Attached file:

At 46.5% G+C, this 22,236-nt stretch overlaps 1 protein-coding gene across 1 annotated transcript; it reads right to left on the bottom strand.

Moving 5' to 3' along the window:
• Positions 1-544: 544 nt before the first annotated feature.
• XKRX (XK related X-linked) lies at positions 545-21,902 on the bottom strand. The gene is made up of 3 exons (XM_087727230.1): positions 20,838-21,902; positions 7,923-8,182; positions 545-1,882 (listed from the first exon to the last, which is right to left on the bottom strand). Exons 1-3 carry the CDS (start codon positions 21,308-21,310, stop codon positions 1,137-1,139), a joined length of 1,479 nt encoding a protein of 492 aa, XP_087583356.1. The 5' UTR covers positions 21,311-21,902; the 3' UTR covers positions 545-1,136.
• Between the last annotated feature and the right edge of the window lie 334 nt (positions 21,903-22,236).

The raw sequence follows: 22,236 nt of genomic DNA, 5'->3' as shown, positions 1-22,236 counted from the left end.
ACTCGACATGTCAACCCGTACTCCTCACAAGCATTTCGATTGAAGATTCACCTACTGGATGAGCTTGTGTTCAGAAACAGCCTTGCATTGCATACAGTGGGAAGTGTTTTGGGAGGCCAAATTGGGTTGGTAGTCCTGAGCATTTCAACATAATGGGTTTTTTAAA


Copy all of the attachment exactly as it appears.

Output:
At 46.5% G+C, this 22,236-nt stretch overlaps 1 protein-coding gene across 1 annotated transcript; it reads right to left on the bottom strand.

Moving 5' to 3' along the window:
• Positions 1-544: 544 nt before the first annotated feature.
• XKRX (XK related X-linked) lies at positions 545-21,902 on the bottom strand. The gene is made up of 3 exons (XM_087727230.1): positions 20,838-21,902; positions 7,923-8,182; positions 545-1,882 (listed from the first exon to the last, which is right to left on the bottom strand). Exons 1-3 carry the CDS (start codon positions 21,308-21,310, stop codon positions 1,137-1,139), a joined length of 1,479 nt encoding a protein of 492 aa, XP_087583356.1. The 5' UTR covers positions 21,311-21,902; the 3' UTR covers positions 545-1,136.
• Between the last annotated feature and the right edge of the window lie 334 nt (positions 21,903-22,236).

The raw sequence follows: 22,236 nt of genomic DNA, 5'->3' as shown, positions 1-22,236 counted from the left end.
ACTCGACATGTCAACCCGTACTCCTCACAAGCATTTCGATTGAAGATTCACCTACTGGATGAGCTTGTGTTCAGAAACAGCCTTGCATTGCATACAGTGGGAAGTGTTTTGGGAGGCCAAATTGGGTTGGTAGTCCTGAGCATTTCAACATAATGGGTTTTTTAAA